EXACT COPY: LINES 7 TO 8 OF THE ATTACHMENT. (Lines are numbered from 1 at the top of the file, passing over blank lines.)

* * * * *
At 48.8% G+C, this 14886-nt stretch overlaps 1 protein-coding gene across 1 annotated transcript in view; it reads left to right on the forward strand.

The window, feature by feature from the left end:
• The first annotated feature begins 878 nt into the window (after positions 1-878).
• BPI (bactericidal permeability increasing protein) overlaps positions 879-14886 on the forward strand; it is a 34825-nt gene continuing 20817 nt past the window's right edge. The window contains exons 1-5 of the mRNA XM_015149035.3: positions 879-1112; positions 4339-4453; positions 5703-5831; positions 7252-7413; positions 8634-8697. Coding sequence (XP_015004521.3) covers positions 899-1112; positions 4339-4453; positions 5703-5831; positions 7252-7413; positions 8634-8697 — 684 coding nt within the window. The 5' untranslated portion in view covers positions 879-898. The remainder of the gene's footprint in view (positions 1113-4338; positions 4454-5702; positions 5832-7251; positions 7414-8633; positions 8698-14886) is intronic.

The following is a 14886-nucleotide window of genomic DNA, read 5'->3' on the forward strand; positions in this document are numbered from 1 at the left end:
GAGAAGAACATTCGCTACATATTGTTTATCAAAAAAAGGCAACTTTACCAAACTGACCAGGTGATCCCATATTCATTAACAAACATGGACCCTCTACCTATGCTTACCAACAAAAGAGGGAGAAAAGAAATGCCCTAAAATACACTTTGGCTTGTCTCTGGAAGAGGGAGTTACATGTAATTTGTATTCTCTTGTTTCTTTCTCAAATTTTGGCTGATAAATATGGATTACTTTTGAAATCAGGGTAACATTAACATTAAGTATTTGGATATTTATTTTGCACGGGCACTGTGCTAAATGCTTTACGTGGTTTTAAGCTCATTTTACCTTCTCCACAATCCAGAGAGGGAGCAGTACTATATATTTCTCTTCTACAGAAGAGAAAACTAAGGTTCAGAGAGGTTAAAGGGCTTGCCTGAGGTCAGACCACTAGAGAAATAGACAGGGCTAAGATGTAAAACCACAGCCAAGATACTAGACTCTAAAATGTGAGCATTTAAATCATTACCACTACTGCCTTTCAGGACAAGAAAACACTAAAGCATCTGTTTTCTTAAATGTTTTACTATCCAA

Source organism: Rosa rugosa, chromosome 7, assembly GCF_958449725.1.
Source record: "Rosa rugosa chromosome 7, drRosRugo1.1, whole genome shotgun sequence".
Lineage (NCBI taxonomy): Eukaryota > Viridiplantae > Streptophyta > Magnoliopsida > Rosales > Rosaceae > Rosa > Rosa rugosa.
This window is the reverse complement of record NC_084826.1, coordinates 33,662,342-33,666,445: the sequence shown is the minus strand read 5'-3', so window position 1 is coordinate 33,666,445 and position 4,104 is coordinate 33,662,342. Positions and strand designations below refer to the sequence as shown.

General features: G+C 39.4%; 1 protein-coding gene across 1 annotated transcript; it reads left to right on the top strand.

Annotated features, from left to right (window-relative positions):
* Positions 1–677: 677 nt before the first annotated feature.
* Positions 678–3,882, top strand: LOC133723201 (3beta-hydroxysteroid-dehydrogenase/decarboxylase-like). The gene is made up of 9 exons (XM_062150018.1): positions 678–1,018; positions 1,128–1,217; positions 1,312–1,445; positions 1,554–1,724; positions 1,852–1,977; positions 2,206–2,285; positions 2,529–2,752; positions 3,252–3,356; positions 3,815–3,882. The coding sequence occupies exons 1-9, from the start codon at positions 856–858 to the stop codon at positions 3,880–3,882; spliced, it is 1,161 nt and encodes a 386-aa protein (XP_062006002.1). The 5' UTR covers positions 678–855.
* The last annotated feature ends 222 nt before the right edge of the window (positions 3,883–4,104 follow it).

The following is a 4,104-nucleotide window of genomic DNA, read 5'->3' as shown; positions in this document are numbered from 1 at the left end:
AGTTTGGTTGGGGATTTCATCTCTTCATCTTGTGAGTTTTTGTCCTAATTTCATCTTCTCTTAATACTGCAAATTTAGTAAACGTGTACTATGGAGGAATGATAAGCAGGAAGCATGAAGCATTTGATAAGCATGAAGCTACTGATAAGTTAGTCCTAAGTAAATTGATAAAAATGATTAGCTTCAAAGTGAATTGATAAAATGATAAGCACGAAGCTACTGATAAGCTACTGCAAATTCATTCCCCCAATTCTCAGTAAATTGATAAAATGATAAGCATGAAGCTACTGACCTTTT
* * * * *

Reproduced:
Source organism: Rosa rugosa, chromosome 7, assembly GCF_958449725.1.
Source record: "Rosa rugosa chromosome 7, drRosRugo1.1, whole genome shotgun sequence".